Create , Write and Save file from a Shell script

For more complex sequences of commands you should consider using the cat command with a here document. The basic format is

command > file << END_TEXT
some text here
more text here

There are two subtly different behaviors depending whether the END_TEXT label is quoted or unquoted:

  1. unquoted label: the contents are written after the usual shell expansions

  2. quoted label: the contents of the here document are treated literally, without the usual shell expansions

For example consider the following script


var1="VALUE 1"
var2="VALUE 2"

cat > file1 << EOF1
do some commands on "$var1" 
and/or "$var2"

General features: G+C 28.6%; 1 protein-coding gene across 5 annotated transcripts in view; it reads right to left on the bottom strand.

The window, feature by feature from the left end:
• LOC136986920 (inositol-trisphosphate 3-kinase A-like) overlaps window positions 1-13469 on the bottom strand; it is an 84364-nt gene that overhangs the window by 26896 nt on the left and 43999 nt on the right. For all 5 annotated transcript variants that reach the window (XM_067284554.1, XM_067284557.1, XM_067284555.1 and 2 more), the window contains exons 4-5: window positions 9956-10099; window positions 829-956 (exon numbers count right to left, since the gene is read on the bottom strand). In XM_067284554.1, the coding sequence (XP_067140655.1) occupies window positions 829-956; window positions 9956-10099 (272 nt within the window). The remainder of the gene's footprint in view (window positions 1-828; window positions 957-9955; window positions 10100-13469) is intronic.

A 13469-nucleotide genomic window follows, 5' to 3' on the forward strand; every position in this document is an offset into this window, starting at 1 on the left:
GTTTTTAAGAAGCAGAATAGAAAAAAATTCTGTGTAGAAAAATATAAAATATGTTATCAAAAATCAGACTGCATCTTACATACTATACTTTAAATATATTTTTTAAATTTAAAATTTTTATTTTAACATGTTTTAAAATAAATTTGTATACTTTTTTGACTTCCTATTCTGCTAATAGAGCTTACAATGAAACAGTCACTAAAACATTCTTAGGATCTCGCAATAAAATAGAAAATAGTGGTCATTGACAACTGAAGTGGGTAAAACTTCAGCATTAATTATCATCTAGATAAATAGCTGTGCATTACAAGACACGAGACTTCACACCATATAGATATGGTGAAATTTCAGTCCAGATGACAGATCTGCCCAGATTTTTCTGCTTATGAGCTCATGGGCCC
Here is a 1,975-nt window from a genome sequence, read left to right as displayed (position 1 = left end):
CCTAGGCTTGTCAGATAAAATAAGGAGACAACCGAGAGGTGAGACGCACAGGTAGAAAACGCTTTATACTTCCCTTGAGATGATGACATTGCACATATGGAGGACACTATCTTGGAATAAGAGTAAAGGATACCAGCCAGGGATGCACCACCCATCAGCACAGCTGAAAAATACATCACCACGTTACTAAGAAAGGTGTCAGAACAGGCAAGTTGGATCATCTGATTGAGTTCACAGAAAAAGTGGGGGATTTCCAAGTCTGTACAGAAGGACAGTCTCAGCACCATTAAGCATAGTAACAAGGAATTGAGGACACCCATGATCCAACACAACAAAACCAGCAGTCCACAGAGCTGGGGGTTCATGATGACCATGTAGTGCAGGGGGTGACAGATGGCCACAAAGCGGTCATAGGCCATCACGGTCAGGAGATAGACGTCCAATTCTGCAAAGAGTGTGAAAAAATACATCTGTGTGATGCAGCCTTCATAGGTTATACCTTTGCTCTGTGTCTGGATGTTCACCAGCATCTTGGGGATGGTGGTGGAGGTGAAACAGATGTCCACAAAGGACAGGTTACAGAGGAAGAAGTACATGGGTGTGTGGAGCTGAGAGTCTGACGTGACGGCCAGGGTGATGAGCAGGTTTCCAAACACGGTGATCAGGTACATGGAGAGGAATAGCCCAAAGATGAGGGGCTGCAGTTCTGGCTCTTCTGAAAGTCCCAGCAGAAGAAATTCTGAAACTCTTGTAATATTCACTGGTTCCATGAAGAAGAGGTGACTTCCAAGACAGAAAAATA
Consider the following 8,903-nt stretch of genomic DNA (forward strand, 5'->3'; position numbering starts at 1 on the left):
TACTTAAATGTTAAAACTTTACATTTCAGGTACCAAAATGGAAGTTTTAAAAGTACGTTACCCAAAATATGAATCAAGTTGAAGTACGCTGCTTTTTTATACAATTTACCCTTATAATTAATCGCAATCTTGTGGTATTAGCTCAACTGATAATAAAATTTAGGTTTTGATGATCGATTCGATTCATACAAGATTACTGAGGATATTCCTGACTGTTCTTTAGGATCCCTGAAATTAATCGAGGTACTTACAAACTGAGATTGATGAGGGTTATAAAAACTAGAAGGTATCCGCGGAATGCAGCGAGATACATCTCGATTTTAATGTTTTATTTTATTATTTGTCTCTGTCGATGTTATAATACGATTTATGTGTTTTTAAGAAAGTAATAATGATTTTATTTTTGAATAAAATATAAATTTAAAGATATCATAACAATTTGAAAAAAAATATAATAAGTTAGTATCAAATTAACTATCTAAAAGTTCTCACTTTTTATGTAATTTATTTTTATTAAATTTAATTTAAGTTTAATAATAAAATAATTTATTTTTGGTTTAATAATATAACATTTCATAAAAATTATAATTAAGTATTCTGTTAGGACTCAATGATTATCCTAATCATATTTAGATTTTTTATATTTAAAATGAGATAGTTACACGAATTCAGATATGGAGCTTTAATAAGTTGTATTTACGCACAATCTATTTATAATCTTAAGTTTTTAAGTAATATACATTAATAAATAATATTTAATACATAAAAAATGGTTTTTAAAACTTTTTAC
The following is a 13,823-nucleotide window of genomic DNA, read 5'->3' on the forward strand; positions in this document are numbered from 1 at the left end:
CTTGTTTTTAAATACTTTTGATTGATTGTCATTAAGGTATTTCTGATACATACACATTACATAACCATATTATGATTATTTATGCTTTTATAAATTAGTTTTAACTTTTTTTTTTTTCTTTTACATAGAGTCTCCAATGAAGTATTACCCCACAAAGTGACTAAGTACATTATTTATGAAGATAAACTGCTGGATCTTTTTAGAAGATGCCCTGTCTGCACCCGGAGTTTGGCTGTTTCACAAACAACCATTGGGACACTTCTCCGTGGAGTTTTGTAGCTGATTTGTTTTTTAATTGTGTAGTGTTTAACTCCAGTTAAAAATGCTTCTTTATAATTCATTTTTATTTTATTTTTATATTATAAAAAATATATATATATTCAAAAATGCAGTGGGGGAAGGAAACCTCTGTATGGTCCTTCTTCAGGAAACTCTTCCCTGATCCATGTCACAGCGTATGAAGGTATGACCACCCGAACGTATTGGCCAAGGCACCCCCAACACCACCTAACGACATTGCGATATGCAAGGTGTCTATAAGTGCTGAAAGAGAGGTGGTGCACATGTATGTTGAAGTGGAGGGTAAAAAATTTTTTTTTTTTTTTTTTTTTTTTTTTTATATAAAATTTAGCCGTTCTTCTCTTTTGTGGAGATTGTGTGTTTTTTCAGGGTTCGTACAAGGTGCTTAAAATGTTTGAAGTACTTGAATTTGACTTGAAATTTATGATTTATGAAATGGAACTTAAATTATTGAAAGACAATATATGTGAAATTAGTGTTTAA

cat > file2 << "EOF2"
do some commands on "$var1" 
and/or "$var2"

The results are

$ cat file1
do some commands on "VALUE 1" 
and/or "VALUE 2"


$ cat file2
do some commands on "$var1" 
and/or "$var2"

If you are outputting shell commands from your script, you probably want the quoted form.

There is no need to mess about with an editor to do this.

You can append something to a file with a simple echo command. For example

echo "Hello World" >> txt

Will append "Hello world" to the the file txt. if the file does not exist it will be created.

Or if the file may already exist and you want to overwrite it

echo "Hello World" > txt

For the first line: and

echo "I'm feeling good" >> txt
echo "how are you" >> txt 

For subsequent lines.

At it's simplest the .sh script could just contain a set of echo commands.